The desiccant wheel 554, because relief air from the building served by the apparatus flows through a segment thereof, is capable of lowering both the enthalpy and the moisture content of ambient air whose humidity is high without requiring either heat for regeneration or the transfer of heat from the air being conditioned. For example, if relief air at a dry bulb temperature of 81 F. (27 C.), specific humidity 70 grains of water vapor per pound of dry air is introduced into the blower 563 while outside air at a dry bulb temperature of 93 F. (34 C.), specific humidity 105 grains of water vapor per pound of dry air, is introduced into the blower 556 at about the same rate, air entering the heat exchanger 559 has a dry bulb temperature of 84 F. (39 C.), specific humidity 78 grains of water vapor per pound of dry air, while air which enters the duct 571 or flows through the orifice plate 570 has a dry bulb temperature of 90 F. (32 C.), specific humidity 97 grains of water vapor per pound of dry air. By reference to a psychrometric chart, it can be ascertained that the foregoing relief air had an enthalpy of 30.4 Btu per pound of dry air, that the outside air had an enthalpy of 39.3 Btu per pound of dry air, that the air entering the duct 571 had an enthalpy of 37.2 Btu per pound of dry air, and that the air entering the heat exchanger 559 had an enthalpy of 32.5 Btu per pound of dry air. Thus, the enthalpy of the regenerating air increased by 7.2 Btu per pound of dry air, while that of the air that was dehumidified decreased by only 6.8 Btu per pound of dry air. This difference occurs because heat that is released in the desiccant wheel 554 as an incident of dehumidification therein is transferred to the desiccant, is retained while the wheel makes a half revolution, and then is released to the regenerating air. The heat that is released includes the heat of sorption and additional heat of the exothermic dehumidification by the desiccant of the dehumidifier.

When the apparatus of FIG. 23 includes, as shown, both the heat exchanger 559 and the heat exchanger 560, heat should be transferred from both to the absorption refrigeration apparatus 553. If the heat exchanger 559 is not used, it is then preferred to transfer heat from the exchanger 560 to the evaporative cooler 505.

The absorption apparatus 553 is directly fired, receiving gas fuel and discharging combustion products as indicated by arrows 579 and 580, respectively. It can also be used as a heater, furnishing warm water to the sprinkler grids 485 when a valve 581 is in one position and chilled water when the valve 581 is in the other position.

Apparatus similar to that of FIG. 22 in that it includes the chemical dehumidifier 515, the precooling coil 516, the washer 517, the plurality of sprinkler grids 518 (one of which is shown), the plurality of induction mixing units 519 (one of which is shown), and associated apparatus, and differing mainly in that the gas engine 526, the compression refrigeration apparatus 513 and the ice builder 514 have been replaced by direct fired absorption refrigeration apparatus 582 is shown in FIG. 24. The absorption apparatus 582, which is fired by gas or other fuel, as indicated by an arrow 583, and discharges combustion products as indicated by an arrow 584, chills water which, under summer operation, is circulated to heat exchangers 585 and 586 and heats water which, under summer operation, is circulated to a heat exchanger 587 and, under winter operation, is circulated to a heat exchanger 588. The heat exchanger 587 serves the regenerator 537 by providing heat, as previously described, for regeneration of the desiccant therein. The heat exchanger 588 provides the heat required for humidification on winter cycle. Water that is sprayed in the washer 517 is circulated through the heat exchanger 588 where it is heated, as required, for humidification. Dampers 589, 590 and 591 are modulated, as required, so that, at the temperature at which water is sprayed in the washer 517, the amount of moisture required for humidity control is added to air which flows therethrough, while the rest of the air that is required for comfort conditioning is bypassed through the duct 524.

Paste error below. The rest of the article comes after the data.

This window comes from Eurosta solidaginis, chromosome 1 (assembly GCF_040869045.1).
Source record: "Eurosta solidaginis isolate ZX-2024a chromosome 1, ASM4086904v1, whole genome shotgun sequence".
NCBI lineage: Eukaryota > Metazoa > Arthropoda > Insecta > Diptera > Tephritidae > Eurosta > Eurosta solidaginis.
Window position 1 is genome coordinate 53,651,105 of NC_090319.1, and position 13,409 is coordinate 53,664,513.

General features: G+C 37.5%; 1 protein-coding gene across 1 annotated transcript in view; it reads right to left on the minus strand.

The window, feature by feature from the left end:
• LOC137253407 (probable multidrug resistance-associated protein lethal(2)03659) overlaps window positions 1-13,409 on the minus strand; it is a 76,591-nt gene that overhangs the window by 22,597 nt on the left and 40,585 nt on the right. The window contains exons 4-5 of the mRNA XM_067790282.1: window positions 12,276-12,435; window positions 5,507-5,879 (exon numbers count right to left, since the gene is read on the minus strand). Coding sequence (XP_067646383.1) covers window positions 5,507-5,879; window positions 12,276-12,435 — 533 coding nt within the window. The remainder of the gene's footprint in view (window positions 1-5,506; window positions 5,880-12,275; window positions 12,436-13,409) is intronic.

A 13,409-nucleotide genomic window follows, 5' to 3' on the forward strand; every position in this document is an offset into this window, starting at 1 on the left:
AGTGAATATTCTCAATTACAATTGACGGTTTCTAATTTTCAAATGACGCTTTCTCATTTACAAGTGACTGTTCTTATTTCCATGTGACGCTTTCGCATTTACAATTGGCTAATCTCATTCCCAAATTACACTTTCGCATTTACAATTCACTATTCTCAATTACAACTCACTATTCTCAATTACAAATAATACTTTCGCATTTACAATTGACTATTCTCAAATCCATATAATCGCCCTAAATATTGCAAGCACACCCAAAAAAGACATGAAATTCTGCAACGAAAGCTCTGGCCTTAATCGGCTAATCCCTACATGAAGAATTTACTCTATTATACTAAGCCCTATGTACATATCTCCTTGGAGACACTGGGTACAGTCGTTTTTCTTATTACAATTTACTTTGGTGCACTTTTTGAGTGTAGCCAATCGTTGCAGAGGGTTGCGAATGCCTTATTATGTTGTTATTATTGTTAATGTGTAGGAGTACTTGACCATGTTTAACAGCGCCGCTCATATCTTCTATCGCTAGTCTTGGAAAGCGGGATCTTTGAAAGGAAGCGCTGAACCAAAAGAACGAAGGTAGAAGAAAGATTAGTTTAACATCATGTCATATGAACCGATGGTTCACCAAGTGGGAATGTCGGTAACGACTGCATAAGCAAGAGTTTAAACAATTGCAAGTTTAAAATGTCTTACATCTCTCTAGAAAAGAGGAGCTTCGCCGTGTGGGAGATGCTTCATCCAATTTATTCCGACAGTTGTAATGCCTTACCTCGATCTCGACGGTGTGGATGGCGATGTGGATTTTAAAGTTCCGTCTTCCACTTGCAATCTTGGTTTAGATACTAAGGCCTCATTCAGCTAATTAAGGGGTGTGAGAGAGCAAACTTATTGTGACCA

A cooling tower 592 serves the absorption apparatus 582 by rejecting heat therefrom, as required, and also serves heat exchangers 593 and 594, whenever outside conditions are such that it is possible, by rejecting heat therefrom to maintain the required temperatures in the sprinkler grids 518 and in the desiccant sprayed in the dehumidifier 515.

Apparatus similar to that of FIG. 24 in that it includes the chemical dehumidifier 515, the precooling coil 516, the washer 517, the plurality of sprinkler grids 518 (one of which is shown), the absorption refrigeration apparatus 582, and the cooling tower 592, but differing in that the induction mixing units 519 are replaced by heat pump induction mixing units 595 which serve perimeter zones and by powered induction terminals 596 which serve interior zones is shown in FIG. 25. Heat can be removed from the fluid circulated through the sprinkler grids 518 either by the heat exchanger 594, in which case the heat is rejected directly by the cooling tower 592, or by the heat exchanger 586, in which case it is heat pumped by the absorption apparatus 582 to a higher temperature before it is rejected by the cooling tower 592.